Following the victory over Amalek, the Lord instructed Moses to “Write this as a memorial in a book and recite it in the ears of Joshua, that I will literally blot out the memory of Amalek from under heaven” (v. 14).

This was the first time God told anyone to write anything—no doubt it was an early fragment of the book of Exodus and a promise of God’s complete and utter victory.  The instruction was to “recite it”—  read it aloud over and over.

Like Joshua, all of us who want to fight for the faith of Christ and the salvation of our friends, need to consider what we’re feeding our minds.  We are constantly in need of encouragement.

A steady diet of news programs and media spin (both liberal and conservative), only succeeds in making us angry, or discouraging us.  Media manipulation is alive and well, seeking to shape values through cherry-picked stories and edited “truth.”  Get off the juice.  Get whatever news is necessary, but shut it off as soon as you feel the discouragement and negative emotions threatening to set in.

Ramp up your Bible reading and pay special attention to the promises of God.  Regardless of Supreme Court decisions, protests, and outrageous attitudes, the Bible ends on the same note—God wins!

It doesn’t matter what happens along the way.  Evil will be punished.  The saints will be rewarded.  The very memory of the shameful, dark things of this time period will be blotted out.

Toward the end of the chapter, Moses closes with a description of what it meant for him to lift up that staff:  “A hand on the throne of the Lord!” (v. 16).

It was through Joshua that the people had had their hand on the enemy, but through Moses they simultaneously had their other hand on the throne of God.  This linkage brought the authority of God down to ground level.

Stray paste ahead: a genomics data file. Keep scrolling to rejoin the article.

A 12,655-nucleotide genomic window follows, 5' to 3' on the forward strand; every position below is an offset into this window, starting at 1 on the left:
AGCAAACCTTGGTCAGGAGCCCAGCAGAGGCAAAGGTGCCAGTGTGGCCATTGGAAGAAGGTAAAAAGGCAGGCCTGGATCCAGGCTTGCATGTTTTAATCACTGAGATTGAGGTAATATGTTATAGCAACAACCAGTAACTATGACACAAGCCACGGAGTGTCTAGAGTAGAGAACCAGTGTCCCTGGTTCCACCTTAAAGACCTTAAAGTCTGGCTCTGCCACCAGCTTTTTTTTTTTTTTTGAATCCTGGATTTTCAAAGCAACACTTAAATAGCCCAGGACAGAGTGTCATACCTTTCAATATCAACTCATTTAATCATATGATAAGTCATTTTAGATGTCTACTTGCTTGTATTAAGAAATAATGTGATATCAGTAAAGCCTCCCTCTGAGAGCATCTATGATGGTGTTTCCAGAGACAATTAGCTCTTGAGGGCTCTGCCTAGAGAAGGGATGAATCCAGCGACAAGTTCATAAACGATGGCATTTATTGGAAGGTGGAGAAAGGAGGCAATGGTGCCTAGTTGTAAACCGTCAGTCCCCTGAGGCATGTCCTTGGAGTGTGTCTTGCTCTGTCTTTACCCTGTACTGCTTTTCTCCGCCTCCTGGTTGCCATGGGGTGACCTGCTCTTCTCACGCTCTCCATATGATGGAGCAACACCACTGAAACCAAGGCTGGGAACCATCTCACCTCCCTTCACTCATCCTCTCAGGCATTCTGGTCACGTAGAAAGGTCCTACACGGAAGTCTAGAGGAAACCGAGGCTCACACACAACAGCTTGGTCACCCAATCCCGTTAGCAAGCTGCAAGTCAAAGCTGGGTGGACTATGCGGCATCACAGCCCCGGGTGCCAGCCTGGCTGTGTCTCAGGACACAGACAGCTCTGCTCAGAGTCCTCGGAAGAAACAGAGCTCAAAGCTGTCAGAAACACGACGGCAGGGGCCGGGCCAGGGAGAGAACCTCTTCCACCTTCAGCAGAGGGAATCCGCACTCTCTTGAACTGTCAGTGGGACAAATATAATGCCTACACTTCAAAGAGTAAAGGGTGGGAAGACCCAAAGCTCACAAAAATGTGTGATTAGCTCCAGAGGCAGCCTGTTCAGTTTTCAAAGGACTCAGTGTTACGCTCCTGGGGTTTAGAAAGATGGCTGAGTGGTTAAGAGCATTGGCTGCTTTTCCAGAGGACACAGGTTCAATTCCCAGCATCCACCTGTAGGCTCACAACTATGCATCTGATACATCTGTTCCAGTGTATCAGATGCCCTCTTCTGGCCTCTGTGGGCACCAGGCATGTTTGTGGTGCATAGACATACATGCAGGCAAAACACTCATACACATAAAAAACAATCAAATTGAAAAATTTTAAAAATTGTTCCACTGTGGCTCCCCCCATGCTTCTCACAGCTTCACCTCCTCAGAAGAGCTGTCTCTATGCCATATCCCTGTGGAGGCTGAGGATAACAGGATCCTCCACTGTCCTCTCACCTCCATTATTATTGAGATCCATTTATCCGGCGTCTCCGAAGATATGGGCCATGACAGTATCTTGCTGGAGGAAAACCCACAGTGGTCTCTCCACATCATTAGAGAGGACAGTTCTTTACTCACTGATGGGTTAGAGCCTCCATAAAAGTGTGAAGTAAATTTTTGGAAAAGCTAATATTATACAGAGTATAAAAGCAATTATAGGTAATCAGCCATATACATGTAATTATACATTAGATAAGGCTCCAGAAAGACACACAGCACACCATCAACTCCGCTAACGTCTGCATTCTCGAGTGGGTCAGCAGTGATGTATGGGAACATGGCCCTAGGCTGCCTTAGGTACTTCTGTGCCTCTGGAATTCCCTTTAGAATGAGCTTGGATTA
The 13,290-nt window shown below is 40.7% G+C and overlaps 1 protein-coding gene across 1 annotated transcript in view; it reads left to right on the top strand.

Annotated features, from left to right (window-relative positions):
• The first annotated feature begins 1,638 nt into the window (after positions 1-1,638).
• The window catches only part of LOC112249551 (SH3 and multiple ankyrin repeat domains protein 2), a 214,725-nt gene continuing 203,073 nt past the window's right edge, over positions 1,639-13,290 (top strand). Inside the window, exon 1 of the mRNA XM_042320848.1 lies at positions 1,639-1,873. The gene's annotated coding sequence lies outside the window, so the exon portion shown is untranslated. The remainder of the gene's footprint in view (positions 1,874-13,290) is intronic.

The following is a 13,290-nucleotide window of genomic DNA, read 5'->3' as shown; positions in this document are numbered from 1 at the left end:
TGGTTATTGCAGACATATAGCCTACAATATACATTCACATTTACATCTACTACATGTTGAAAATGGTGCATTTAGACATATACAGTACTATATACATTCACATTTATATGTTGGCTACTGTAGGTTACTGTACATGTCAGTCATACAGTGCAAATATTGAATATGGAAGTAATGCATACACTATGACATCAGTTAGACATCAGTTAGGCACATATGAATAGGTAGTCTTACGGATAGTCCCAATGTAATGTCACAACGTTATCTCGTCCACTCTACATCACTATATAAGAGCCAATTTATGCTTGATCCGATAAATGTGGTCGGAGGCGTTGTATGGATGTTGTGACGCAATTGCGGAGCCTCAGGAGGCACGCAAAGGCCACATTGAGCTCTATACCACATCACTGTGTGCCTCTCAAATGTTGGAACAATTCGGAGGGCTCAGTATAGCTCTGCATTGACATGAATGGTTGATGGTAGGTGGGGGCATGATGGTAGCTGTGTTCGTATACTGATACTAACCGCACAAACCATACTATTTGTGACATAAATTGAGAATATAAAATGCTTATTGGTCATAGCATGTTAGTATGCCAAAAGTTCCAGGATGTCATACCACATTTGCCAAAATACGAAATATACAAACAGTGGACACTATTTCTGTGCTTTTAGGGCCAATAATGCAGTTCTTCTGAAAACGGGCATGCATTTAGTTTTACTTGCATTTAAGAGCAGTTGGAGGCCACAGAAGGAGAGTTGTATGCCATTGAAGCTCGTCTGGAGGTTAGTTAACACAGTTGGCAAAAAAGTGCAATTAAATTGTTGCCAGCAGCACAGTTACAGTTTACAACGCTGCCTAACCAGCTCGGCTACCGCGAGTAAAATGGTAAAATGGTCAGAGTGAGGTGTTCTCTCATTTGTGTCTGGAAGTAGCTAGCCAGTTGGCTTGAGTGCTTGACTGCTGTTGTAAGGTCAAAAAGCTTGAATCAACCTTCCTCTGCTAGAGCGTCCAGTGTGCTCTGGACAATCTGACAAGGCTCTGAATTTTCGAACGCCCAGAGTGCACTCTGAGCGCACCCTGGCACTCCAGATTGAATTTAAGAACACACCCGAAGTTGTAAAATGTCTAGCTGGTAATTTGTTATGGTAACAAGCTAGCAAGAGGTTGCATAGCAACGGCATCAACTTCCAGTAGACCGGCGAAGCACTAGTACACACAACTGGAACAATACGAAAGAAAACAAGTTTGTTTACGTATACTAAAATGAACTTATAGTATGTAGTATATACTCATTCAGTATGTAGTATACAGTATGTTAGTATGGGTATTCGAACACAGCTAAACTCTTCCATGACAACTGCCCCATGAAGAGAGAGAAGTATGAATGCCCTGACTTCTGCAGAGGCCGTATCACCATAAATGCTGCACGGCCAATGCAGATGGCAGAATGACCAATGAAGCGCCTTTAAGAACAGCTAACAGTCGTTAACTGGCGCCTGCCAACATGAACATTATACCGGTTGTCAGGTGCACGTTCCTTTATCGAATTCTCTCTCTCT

It’s an important principle to remember because spiritual warfare will continue to break out repeatedly until the end of this age—“The Lord will have war with Amalek from generation to generation.”

As a Christian, never fight with both hands.  Sometimes leaders grow weary of the spiritual component of leadership.  It’s easier to let go of the throne and use both hands to administrate God’s people with business principles and force of personality.

Sometimes those involved in ministry decide that double handfuls of skill and talent are sufficient to carry out kingdom work with no divine power needed.  Even worse, moments will come when we’ll be sorely tempted to deal with outsiders by using two angry, frustrated hands. But power for victory doesn’t flow horizontally here below.  It must come down from above.

That’s why the real fight involves a recited Bible and a hand on the throne of God.
Anything less, is, like they say, “Bringing a knife to a gun fight.”

 

2 comments

  1. Thanks for the comment, Sebastian. We certainly can’t keep everything bad from happening, but we can make sure that as far as depends on us, we’re vigilant, spiritually healthy, and living out Christian virtues. That should at least prevent us as individuals from being “used” by forces of darkness. Especially during times when our church is going through some changes, I am very careful about small offenses I feel toward others, bad moods, reactions I have toward perceived setbacks, and unusually strong opinions I have about practical items. I know causes of stumbling will occur, but I wish all of us together would determine “Lord, don’t let me be the weak link!”

  2. Thank you for your helpful and nuanced post. I know this atmosphere of low-level tension and these moments of illogical complications very well. Currently I am a leader of a local Christian union (something comparable to InterVarsity) and even though things are going well at the moment, this article teaches me to be on guard, to keep praying and to not become too complacent. Thanks for that reminder. 🙂